In this retrospective study a relative high percentage of 21% COX-2 hypersensitivity was found in patients with non-selective NSAID hypersensitivity. However, in COX-2 hypersensitive patient’s tolerance to another COX-2 inhibitor was found in the majority (86%) of patients.
There is a large variation (0% to 33%) in the percentage of COX-2 inhibitor hypersensitivity in patients with NSAID hypersensitivity (17). Most studies describe low percentages [15, 21, 23–37]. One study associated a high percentages (25%) of hypersensitivity to etoricoxib with paracetamol intolerance (compared to 6% in multiple NSAID hypersensitivity without paracetamol intolerance) . In contrast, COX-2 inhibitor hypersensitivity was not associated with paracetamol hypersensitivity in our patient population.
Differences in study design may explain the variability in the different studies. Many studies did not perform oral challenges to confirm non selective NSAID hypersensitivity [21, 24, 26, 27, 29, 34, 35, 38]. This may have induced a higher percentage of incorrect diagnosis of non selective NSAID hypersensitivity, especially since some studies included patients with a long time interval, up to 72 hours, between intake of the culprit non selective NSAID and onset of symptoms [26, 29, 33]. Incorrect diagnosis of non selective NSAID hypersensitivity may consequently lead to a lower estimate of the percentage of COX-2 inhibitor hypersensitivity. The majority of patients in our study were also included based on a suggestive history. However, we used strict criteria: only patients with objective symptoms and within 5 hours after intake were included. Furthermore, 53 (58%) patients had re-intake of the same culprit drug followed by a similar hypersensitivity reaction, which strongly supports the diagnosis. 44 patients with a repeated reaction did not underwent a challenge with the culprit drug. In addition, the percentages of COX-2 hypersensitivity did not differ between the patients diagnosed by careful history only versus those in which the diagnosis was confirmed by challenge.
Provocation with COX-2 inhibitors was open and not placebo controlled. However, the challenges were only considered positive if the patient developed objective symptoms, in agreement with other studies [21, 36]. Since we performed this study, the challenged drug dosages have been revised; the lowest dosage of 0.1 mg has appeared to be unnecessary and has been removed from the protocol.
Another important factor that might influence the rate of COX-2 inhibitor hypersensitivity is patient selection. Patients in our population who previously reacted to numerous non-selective NSAIDs had a higher rate (38%) of reaction to COX-2 inhibitors than patients who reacted to only one NSAID (16%). This is in line with Dona et al., analyzing patients with multiple NSAID hypersensitivity, showing a generally high percentage of hypersensitivity to etoricoxib . Multiple NSAID reactivity was not known in all patients. Therefore, the current classification of EAACI/ENDA group  could not be applied to subdivide the study population.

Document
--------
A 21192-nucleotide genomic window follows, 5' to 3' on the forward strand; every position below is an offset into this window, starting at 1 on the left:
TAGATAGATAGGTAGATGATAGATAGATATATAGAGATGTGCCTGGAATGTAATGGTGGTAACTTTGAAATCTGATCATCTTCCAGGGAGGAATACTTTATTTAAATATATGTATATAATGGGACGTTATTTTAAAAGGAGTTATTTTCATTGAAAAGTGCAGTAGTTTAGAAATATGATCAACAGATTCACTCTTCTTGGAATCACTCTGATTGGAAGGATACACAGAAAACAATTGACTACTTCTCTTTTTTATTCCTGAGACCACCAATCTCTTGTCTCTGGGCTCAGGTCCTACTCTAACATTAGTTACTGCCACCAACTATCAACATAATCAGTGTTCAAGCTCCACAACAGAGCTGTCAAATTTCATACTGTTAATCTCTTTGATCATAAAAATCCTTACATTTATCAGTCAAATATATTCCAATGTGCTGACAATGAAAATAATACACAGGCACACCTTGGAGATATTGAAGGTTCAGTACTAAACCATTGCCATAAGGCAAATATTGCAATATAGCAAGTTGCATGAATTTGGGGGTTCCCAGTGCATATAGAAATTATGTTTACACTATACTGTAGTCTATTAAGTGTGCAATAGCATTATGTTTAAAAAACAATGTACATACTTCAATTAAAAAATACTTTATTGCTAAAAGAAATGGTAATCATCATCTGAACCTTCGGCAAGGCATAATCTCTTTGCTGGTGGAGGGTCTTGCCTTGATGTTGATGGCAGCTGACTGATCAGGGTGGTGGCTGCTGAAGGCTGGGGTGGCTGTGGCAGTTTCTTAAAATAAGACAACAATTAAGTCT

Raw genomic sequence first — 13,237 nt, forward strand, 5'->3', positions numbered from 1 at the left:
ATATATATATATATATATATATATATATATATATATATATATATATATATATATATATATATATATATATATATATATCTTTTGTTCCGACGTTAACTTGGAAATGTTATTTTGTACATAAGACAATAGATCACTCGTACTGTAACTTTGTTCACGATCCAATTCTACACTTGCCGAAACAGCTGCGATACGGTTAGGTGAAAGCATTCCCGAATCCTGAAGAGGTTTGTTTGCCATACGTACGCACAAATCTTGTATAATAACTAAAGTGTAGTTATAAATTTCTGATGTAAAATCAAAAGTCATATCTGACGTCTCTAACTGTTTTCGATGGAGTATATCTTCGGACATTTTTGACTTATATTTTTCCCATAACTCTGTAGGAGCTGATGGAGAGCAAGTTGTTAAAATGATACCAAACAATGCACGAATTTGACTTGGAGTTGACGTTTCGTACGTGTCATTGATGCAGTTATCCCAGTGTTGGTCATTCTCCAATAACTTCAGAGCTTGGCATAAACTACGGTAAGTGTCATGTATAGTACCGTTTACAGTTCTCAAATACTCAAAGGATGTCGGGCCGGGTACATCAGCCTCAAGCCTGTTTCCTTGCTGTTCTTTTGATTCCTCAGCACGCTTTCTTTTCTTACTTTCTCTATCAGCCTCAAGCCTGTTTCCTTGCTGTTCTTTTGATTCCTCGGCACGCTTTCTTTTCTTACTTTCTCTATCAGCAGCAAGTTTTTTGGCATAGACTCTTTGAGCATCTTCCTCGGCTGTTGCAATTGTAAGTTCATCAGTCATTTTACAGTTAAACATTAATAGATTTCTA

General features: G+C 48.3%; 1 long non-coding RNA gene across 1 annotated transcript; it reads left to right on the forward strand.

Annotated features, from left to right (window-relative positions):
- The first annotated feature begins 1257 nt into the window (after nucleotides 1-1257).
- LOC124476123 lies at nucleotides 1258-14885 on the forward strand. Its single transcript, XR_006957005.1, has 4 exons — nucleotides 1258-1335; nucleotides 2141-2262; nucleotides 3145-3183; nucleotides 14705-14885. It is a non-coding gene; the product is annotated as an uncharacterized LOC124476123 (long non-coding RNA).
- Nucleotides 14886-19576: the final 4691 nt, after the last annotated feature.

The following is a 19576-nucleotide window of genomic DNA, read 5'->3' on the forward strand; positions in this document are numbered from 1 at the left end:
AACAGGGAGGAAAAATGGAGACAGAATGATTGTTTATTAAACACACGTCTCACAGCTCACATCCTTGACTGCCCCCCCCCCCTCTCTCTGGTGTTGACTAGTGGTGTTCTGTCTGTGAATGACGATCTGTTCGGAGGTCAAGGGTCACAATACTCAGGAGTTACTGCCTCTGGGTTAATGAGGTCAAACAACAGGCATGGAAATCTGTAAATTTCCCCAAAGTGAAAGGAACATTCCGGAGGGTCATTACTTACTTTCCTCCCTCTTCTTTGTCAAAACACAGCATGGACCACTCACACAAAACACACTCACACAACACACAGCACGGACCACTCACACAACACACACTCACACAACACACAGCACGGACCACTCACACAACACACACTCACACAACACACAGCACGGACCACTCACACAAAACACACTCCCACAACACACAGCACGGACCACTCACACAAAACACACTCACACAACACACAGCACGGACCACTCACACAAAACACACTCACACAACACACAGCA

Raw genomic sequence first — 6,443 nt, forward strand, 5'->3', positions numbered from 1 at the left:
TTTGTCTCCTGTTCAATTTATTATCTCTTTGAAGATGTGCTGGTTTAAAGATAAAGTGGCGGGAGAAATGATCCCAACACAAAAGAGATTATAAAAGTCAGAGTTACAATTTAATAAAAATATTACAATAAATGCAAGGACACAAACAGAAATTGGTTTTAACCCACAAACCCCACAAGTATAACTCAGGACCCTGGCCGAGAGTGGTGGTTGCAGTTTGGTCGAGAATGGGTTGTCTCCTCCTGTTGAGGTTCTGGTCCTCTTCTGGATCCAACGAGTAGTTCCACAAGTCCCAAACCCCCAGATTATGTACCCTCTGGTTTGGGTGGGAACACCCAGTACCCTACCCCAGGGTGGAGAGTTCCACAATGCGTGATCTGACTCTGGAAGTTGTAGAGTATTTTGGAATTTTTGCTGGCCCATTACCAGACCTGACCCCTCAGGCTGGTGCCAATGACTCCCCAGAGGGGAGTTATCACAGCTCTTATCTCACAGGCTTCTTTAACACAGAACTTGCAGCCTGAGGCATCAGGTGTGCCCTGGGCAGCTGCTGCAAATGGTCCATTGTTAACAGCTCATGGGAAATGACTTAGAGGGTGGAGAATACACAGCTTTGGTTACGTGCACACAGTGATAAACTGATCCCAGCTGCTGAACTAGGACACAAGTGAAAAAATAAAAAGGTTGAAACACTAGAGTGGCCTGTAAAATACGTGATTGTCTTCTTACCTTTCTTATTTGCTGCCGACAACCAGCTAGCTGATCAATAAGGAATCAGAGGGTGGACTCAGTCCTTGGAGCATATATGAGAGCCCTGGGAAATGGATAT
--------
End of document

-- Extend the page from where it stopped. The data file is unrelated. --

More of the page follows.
Another important factor could be the specific culprit drug, since acetylsalicylic acid (ASA) was the most frequently reported culprit drug in many other studies (21 - 100%) [14, 21, 23, 25–27, 29, 30, 33–36, 39],. In our study population, diclofenac, ibuprofen and naproxen represented the most common culprit drugs with 46% , 15% and 9% , respectively. Only 4 patients (4%) reported a hypersensitivity reaction to ASA only. None of them showed a reaction to a COX-2 inhibitor. Further studies are needed to investigate the relation between the specific culprit drug in non-selective NSAID hypersensitive patients and hypersensitivity to COX-2 inhibitors.
The frequency of chronic spontaneous urticaria (12%) in our study group was comparable with previous literature (2.7-11%) [21, 23, 29, 41] and cannot explain the high percentage of COX- hypersensitivity. The frequency of asthma in our study population was rather low, compared to the literature [14, 21, 23, 27, 29, 39]. Specific studies are needed to investigate whether hypersensitivity to COX-2 inhibitors is dependent on these factors.
Interestingly, a second COX-2 inhibitor was tolerated in the majority of challenged patients (86%). Of the patients with a second COX-2 inhibitor challenge, six had a history of reactions to multiple NSAIDs. However, five of them tolerated the challenge with a second COX-2 inhibitor. This shows that patients who react to a particular COX-2 inhibitor, may be tolerant to another one. This was also described in two small case-series [19, 42]. Cimbollek et al. described two patients with multiple NSAID hypersensitivity reacting to one COX-2 inhibitor but tolerating another. Quinones-Estevez described 8 patients with multiple NSAID hypersensitivity of which five were challenged with both celecoxib and etoricoxib. Three patients reacted to only one of the drugs, while two to both. In our study, etoricoxib was mainly used as a secondly challenged alternative COX-2 inhibitor, known to have a much higher COX-2 selectivity than celecoxib . This might explain the higher percentage of tolerance to etoricoxib. However, advantage of etoricoxib over celecoxib was not observed in case-series [19, 20] or a recent review analyzing COX-2 inhibitor hypersensitivity .
Our results in a large group of patients with NSAID hypersensitivity and reaction to a specific COX-2 inhibitor show that an alternative COX-2 inhibitor can be tolerated.Challenge with a second COX-2 inhibitor can be recommended in these patients. So far, there seems no preference which COX-2 inhibitor, celecoxib or etoricoxib, should be challenged first and which second.